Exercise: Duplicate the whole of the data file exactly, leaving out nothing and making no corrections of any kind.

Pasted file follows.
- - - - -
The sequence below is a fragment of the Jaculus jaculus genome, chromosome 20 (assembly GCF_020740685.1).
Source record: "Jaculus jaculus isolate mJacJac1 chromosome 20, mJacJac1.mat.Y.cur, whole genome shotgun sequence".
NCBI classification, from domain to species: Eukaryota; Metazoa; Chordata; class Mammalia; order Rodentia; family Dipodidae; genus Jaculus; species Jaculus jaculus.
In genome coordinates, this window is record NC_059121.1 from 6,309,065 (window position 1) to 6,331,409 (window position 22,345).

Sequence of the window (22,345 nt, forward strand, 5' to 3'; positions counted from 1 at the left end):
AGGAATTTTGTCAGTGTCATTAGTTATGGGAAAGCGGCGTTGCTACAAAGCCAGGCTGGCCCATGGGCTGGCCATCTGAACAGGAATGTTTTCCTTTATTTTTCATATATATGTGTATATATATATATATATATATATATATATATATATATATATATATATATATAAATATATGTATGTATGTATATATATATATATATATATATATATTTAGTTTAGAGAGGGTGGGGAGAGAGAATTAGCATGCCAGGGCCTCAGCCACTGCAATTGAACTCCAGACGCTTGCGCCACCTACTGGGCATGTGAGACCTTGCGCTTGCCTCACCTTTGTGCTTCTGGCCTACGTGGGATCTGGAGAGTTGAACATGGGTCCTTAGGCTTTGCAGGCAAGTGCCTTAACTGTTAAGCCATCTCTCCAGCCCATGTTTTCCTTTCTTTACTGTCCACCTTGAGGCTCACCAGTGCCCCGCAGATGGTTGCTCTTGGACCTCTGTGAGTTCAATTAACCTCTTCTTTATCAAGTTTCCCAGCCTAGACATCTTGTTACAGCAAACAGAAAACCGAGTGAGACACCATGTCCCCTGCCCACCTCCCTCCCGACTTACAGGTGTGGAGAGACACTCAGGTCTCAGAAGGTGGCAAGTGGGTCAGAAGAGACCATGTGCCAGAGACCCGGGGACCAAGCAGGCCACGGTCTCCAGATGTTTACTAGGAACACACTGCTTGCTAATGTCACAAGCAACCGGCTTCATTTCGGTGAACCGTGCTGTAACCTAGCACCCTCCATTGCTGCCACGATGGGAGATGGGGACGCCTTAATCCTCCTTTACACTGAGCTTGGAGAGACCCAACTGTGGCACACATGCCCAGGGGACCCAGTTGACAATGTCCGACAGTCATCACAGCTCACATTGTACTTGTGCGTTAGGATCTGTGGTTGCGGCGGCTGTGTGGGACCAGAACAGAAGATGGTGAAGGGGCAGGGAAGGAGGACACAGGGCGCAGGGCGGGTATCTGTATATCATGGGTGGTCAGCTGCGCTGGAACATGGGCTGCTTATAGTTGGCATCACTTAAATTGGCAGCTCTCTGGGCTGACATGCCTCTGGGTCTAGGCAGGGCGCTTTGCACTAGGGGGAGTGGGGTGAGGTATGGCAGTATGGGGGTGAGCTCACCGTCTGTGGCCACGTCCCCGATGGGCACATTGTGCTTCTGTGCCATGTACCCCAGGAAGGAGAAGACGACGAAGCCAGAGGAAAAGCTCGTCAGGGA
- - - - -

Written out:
The sequence below is a fragment of the Jaculus jaculus genome, chromosome 20 (assembly GCF_020740685.1).
Source record: "Jaculus jaculus isolate mJacJac1 chromosome 20, mJacJac1.mat.Y.cur, whole genome shotgun sequence".
NCBI classification, from domain to species: Eukaryota; Metazoa; Chordata; class Mammalia; order Rodentia; family Dipodidae; genus Jaculus; species Jaculus jaculus.
In genome coordinates, this window is record NC_059121.1 from 6,309,065 (window position 1) to 6,331,409 (window position 22,345).

Sequence of the window (22,345 nt, forward strand, 5' to 3'; positions counted from 1 at the left end):
AGGAATTTTGTCAGTGTCATTAGTTATGGGAAAGCGGCGTTGCTACAAAGCCAGGCTGGCCCATGGGCTGGCCATCTGAACAGGAATGTTTTCCTTTATTTTTCATATATATGTGTATATATATATATATATATATATATATATATATATATATATATATATATATAAATATATGTATGTATGTATATATATATATATATATATATATATTTAGTTTAGAGAGGGTGGGGAGAGAGAATTAGCATGCCAGGGCCTCAGCCACTGCAATTGAACTCCAGACGCTTGCGCCACCTACTGGGCATGTGAGACCTTGCGCTTGCCTCACCTTTGTGCTTCTGGCCTACGTGGGATCTGGAGAGTTGAACATGGGTCCTTAGGCTTTGCAGGCAAGTGCCTTAACTGTTAAGCCATCTCTCCAGCCCATGTTTTCCTTTCTTTACTGTCCACCTTGAGGCTCACCAGTGCCCCGCAGATGGTTGCTCTTGGACCTCTGTGAGTTCAATTAACCTCTTCTTTATCAAGTTTCCCAGCCTAGACATCTTGTTACAGCAAACAGAAAACCGAGTGAGACACCATGTCCCCTGCCCACCTCCCTCCCGACTTACAGGTGTGGAGAGACACTCAGGTCTCAGAAGGTGGCAAGTGGGTCAGAAGAGACCATGTGCCAGAGACCCGGGGACCAAGCAGGCCACGGTCTCCAGATGTTTACTAGGAACACACTGCTTGCTAATGTCACAAGCAACCGGCTTCATTTCGGTGAACCGTGCTGTAACCTAGCACCCTCCATTGCTGCCACGATGGGAGATGGGGACGCCTTAATCCTCCTTTACACTGAGCTTGGAGAGACCCAACTGTGGCACACATGCCCAGGGGACCCAGTTGACAATGTCCGACAGTCATCACAGCTCACATTGTACTTGTGCGTTAGGATCTGTGGTTGCGGCGGCTGTGTGGGACCAGAACAGAAGATGGTGAAGGGGCAGGGAAGGAGGACACAGGGCGCAGGGCGGGTATCTGTATATCATGGGTGGTCAGCTGCGCTGGAACATGGGCTGCTTATAGTTGGCATCACTTAAATTGGCAGCTCTCTGGGCTGACATGCCTCTGGGTCTAGGCAGGGCGCTTTGCACTAGGGGGAGTGGGGTGAGGTATGGCAGTATGGGGGTGAGCTCACCGTCTGTGGCCACGTCCCCGATGGGCACATTGTGCTTCTGTGCCATGTACCCCAGGAAGGAGAAGACGACGAAGCCAGAGGAAAAGCTCGTCAGGGA